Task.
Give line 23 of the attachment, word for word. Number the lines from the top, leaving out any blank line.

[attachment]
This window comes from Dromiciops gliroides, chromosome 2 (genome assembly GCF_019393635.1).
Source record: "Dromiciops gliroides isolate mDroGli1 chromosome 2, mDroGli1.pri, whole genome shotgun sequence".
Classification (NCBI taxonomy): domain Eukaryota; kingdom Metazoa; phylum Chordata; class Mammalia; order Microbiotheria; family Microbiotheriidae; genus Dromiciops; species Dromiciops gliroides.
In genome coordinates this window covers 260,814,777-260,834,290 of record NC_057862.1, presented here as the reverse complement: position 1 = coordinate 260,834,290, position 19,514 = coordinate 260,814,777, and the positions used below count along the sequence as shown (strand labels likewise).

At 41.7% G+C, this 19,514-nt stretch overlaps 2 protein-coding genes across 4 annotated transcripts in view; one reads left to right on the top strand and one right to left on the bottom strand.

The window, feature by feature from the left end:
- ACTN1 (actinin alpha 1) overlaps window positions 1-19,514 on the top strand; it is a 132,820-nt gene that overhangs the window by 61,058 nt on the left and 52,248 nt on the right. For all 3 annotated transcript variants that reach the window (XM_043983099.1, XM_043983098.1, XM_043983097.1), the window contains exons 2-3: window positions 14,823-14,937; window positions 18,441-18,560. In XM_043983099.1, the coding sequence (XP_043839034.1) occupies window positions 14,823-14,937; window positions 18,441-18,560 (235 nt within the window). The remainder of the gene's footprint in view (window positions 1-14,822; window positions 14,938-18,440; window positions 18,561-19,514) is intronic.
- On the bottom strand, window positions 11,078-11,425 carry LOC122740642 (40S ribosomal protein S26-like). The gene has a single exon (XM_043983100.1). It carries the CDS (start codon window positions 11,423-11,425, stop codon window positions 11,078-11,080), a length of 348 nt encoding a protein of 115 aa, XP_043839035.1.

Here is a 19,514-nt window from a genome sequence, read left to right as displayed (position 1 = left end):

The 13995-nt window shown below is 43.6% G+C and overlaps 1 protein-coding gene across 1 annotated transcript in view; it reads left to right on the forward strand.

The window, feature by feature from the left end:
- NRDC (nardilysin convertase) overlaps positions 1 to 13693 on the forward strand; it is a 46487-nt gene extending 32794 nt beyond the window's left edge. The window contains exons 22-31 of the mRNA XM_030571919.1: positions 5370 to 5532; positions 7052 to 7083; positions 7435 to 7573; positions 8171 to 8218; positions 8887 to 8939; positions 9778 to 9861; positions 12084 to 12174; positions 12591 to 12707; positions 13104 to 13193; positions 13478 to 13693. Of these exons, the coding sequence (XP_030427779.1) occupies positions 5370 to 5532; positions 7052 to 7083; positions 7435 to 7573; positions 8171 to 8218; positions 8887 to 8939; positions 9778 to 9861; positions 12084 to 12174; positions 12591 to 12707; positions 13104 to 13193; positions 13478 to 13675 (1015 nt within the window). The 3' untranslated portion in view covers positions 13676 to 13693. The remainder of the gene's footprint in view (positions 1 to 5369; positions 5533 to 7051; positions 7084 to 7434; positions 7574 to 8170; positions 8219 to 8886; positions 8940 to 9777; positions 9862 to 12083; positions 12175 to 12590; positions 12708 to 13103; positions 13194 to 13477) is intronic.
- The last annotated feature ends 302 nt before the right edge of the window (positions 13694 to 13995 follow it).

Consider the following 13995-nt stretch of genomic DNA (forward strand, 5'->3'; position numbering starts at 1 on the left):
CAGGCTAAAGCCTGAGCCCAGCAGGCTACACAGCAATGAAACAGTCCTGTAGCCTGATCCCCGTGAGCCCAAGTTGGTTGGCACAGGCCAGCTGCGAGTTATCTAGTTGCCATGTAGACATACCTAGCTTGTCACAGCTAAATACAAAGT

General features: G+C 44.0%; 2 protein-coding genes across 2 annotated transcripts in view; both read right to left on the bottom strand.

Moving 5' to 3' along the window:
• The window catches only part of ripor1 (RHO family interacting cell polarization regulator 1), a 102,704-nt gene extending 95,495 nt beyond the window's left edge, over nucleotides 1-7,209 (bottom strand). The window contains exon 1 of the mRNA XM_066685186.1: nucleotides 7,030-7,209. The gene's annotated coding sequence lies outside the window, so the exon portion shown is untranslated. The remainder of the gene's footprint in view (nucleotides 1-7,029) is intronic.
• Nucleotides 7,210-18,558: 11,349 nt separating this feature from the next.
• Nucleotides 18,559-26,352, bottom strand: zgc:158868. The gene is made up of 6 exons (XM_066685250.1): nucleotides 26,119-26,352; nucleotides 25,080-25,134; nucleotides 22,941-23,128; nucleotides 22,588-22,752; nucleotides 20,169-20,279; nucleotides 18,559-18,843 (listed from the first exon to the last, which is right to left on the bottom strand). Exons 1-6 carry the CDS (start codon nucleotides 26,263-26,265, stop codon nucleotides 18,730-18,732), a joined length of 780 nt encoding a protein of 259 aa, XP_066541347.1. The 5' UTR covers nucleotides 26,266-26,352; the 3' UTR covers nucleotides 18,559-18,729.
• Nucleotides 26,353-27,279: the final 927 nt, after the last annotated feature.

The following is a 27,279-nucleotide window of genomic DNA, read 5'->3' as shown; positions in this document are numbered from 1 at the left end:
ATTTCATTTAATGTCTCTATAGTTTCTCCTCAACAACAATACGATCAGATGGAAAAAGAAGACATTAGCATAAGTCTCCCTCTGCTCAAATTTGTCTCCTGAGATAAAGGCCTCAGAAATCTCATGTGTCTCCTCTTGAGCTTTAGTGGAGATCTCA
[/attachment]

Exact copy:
ATTTCATTTAATGTCTCTATAGTTTCTCCTCAACAACAATACGATCAGATGGAAAAAGAAGACATTAGCATAAGTCTCCCTCTGCTCAAATTTGTCTCCTGAGATAAAGGCCTCAGAAATCTCATGTGTCTCCTCTTGAGCTTTAGTGGAGATCTCA